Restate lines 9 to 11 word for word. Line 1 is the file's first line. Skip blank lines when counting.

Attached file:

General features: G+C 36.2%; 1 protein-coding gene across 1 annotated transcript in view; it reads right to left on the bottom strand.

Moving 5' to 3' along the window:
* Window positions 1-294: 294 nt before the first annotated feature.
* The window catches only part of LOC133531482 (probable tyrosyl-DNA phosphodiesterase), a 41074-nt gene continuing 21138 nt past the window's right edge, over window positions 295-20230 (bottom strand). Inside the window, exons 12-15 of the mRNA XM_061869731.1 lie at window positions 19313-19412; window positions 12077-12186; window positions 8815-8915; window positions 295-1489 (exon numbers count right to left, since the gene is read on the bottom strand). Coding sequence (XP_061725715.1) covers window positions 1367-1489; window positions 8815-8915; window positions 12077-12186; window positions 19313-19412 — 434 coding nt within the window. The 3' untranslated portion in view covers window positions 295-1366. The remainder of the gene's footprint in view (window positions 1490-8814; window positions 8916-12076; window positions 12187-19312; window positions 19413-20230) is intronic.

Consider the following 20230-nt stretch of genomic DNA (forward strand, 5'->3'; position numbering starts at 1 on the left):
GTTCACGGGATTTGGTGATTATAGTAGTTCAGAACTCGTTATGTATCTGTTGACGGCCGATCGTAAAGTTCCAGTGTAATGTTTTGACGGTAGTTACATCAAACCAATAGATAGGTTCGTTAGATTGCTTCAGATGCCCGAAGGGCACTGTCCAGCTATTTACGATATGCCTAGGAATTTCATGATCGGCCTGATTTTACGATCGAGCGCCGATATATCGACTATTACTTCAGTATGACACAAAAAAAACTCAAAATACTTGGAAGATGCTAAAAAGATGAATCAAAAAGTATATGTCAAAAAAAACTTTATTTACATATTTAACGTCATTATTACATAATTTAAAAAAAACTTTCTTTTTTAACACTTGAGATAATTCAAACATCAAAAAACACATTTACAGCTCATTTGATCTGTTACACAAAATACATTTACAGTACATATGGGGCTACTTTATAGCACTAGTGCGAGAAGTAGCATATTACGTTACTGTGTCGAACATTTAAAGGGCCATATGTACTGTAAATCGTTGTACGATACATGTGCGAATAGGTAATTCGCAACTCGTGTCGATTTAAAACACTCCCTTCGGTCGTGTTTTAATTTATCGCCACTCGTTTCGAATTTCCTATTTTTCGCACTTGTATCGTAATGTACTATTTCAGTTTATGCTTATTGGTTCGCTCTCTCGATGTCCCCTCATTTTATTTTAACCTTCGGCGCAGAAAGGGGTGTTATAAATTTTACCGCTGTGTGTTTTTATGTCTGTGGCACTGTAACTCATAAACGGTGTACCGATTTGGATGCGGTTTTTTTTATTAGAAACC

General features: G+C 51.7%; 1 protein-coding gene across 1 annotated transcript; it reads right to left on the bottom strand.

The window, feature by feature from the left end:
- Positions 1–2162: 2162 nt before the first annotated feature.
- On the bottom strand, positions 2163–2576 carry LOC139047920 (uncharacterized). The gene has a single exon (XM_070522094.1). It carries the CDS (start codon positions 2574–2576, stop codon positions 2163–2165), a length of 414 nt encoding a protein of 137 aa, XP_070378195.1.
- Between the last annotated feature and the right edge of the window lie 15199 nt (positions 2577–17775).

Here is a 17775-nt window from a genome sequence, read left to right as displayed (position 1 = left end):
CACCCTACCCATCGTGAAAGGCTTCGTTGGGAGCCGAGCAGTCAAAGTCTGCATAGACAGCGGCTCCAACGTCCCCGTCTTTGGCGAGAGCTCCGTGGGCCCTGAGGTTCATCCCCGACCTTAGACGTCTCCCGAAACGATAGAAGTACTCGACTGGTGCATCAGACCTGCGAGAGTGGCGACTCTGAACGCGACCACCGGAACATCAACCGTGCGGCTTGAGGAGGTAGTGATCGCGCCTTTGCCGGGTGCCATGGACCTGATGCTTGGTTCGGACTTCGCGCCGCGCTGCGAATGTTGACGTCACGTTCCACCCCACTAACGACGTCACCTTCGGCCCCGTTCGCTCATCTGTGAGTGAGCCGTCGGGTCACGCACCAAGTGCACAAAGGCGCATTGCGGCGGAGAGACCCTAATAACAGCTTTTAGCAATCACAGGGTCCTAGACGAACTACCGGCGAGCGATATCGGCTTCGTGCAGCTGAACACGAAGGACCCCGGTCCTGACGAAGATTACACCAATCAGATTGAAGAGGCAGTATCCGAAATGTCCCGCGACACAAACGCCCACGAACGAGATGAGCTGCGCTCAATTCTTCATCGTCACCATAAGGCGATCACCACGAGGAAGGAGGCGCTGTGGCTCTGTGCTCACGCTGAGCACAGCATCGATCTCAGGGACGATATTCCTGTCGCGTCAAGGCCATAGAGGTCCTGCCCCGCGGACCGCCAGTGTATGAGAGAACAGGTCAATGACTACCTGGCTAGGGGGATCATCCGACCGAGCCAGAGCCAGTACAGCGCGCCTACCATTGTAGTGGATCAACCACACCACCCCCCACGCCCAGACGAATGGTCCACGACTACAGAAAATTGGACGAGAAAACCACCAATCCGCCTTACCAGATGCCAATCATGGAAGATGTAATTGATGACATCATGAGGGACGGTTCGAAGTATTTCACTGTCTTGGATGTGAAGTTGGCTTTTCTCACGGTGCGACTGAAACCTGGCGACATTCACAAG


- Positions 1–2162: 2162 nt before the first annotated feature.
- On the bottom strand, positions 2163–2576 carry LOC139047920 (uncharacterized). The gene has a single exon (XM_070522094.1). It carries the CDS (start codon positions 2574–2576, stop codon positions 2163–2165), a length of 414 nt encoding a protein of 137 aa, XP_070378195.1.
- Between the last annotated feature and the right edge of the window lie 15199 nt (positions 2577–17775).